Peter’s sermon in Acts 2 is considered by many believers to mark the beginning of “the church”, or Jesus’ ekklesia (Greek for “the called-out ones”). If ever there were a time to given an exhaustive, word-for-word account of what was said, this would be it, for there is no more famous apostolic sermon than this one. But here’s the record (below) as it reads from the book of Acts. It can be recited in less than two and a half minutes, which is awfully short for a sermon for such an occasion. Luke (the author) tells us, however, that it only represents a fraction of what was said. Note the red boldface in its final paragraph below:
Acts 2:14 But Peter, standing up with the eleven, raised his voice and said to them, “Men of Judea and all who dwell in Jerusalem, let this be known to you, and heed my words. 15 For these are not drunk, as you suppose, since it is only the third hour of the day. 16 But this is what was spoken by the prophet Joel:
17 ‘And it shall come to pass in the last days, says God,
That I will pour out of My Spirit on all flesh;
Your sons and your daughters shall prophesy,
Your young men shall see visions,
Your old men shall dream dreams.
18 And on My menservants and on My maidservants
I will pour out My Spirit in those days;
And they shall prophesy.
19 I will show wonders in heaven above
And signs in the earth beneath:
Blood and fire and vapor of smoke.
20 The sun shall be turned into darkness,
And the moon into blood,
Before the coming of the great and awesome day of the Lord.
21 And it shall come to pass
That whoever calls on the name of the Lord
Shall be saved.’
22 “Men of Israel, hear these words: Jesus of Nazareth, a Man attested by God to you by miracles, wonders, and signs which God did through Him in your midst, as you yourselves also know— 23 Him, being delivered by the determined purpose and foreknowledge of God, you have taken by lawless hands, have crucified, and put to death; 24 whom God raised up, having loosed the pains of death, because it was not possible that He should be held by it. 25 For David says concerning Him:
‘I foresaw the Lord always before my face,
For He is at my right hand, that I may not be shaken.
26 Therefore my heart rejoiced, and my tongue was glad;
Moreover my flesh also will rest in hope.
27 For You will not leave my soul in Hades,
Nor will You allow Your Holy One to see corruption.
28 You have made known to me the ways of life;
You will make me full of joy in Your presence.’
29 “Men and brethren, let me speak freely to you of the patriarch David, that he is both dead and buried, and his tomb is with us to this day. 30 Therefore, being a prophet, and knowing that God had sworn with an oath to him that of the fruit of his body, according to the flesh, He would raise up the Christ to sit on his throne,[e] 31 he, foreseeing this, spoke concerning the resurrection of the Christ, that His soul was not left in Hades, nor did His flesh see corruption. 32 This Jesus God has raised up, of which we are all witnesses. 33 Therefore being exalted to the right hand of God, and having received from the Father the promise of the Holy Spirit, He poured out this which you now see and hear.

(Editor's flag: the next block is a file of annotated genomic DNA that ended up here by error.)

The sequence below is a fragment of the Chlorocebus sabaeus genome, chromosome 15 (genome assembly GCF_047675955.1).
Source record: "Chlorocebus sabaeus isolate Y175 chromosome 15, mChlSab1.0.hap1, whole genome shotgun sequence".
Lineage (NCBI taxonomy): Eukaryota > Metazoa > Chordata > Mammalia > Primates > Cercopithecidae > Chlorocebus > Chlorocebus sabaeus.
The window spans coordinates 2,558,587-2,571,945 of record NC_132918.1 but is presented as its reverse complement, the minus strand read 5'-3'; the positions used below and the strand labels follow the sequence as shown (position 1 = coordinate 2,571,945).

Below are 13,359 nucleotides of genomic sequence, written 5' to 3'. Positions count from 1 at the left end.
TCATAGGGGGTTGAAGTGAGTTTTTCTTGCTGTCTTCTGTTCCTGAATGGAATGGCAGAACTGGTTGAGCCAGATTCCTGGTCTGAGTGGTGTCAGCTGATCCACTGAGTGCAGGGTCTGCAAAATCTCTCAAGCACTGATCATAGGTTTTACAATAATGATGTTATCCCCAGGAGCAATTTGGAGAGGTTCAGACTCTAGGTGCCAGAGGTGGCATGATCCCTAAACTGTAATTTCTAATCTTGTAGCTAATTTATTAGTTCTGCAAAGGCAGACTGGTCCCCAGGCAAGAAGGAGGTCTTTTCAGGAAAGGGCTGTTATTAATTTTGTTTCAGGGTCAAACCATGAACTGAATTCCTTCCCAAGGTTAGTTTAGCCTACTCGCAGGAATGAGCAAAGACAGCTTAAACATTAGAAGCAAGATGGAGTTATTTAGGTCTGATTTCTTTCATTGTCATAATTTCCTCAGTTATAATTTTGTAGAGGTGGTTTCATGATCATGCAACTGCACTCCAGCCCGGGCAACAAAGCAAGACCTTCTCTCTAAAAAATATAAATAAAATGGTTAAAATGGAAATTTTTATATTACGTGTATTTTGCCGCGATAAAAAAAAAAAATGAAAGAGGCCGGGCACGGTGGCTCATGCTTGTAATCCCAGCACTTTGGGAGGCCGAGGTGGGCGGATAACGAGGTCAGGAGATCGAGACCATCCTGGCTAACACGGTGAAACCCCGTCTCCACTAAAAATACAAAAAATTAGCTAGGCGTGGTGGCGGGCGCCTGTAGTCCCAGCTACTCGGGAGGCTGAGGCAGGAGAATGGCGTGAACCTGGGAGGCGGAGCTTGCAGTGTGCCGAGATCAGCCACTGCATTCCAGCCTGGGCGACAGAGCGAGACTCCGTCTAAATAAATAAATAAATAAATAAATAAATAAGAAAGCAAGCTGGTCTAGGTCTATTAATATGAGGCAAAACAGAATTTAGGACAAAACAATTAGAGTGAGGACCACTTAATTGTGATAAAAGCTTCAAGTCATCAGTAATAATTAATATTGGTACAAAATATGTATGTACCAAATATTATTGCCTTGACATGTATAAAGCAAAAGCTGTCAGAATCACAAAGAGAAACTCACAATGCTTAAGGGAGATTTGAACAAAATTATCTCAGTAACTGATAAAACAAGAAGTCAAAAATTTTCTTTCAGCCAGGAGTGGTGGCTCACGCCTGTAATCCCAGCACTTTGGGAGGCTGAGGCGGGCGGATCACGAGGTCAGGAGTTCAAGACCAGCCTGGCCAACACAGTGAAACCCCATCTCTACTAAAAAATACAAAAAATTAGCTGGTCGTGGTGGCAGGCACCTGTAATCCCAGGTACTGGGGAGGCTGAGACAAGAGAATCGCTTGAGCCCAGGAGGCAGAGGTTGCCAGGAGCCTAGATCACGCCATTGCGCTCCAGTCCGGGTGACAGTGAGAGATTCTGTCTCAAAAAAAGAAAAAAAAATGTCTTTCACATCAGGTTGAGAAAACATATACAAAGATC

34 “For David did not ascend into the heavens, but he says himself:
‘The Lord said to my Lord,
“Sit at My right hand,
35 Till I make Your enemies Your footstool.”’
36 “Therefore let all the house of Israel know assuredly that God has made this Jesus, whom you crucified, both Lord and Christ.”
37 Now when they heard this, they were cut to the heart, and said to Peter and the rest of the apostles, “Men and brethren, what shall we do?”
38 Then Peter said to them, “Repent, and let every one of you be baptized in the name of Jesus Christ for the remission of sins; and you shall receive the gift of the Holy Spirit. 39 For the promise is to you and to your children, and to all who are afar off, as many as the Lord our God will call.”
40 And with many other words he testified and exhorted them, saying, “Be saved from this perverse generation.”
For whatever reason, Luke did not endeavor to include the entire sermon in his history. Perhaps it had not all been related to him. Or perhaps he thought it served his purposes better not to quote it all. As far as we know, a full transcript was generally available at the time and Luke didn’t see any need to copy the entirety of it into his account. Regardless, however, we see that Luke here forthrightly acknowledges that his is not an entire account of what was spoken.
And so it is with a great deal of the Bible documents. They simply do not purport to be exhaustive records of what was said and done. Nor do they attempt to fully explain any particular doctrine or practice to the satisfaction of our otherwise ignorant 2012 society. We must face the fact that much of the information about Jesus’ ekklesia is permanently lost to us. We will likely never know the remainder of this sermon, nor any of a great number of other omitted events from the Bible, so long as we live on this earth.
For those who still hold that the Bible is “complete”, I challenge you to offer a reason that this sermon would be abridged.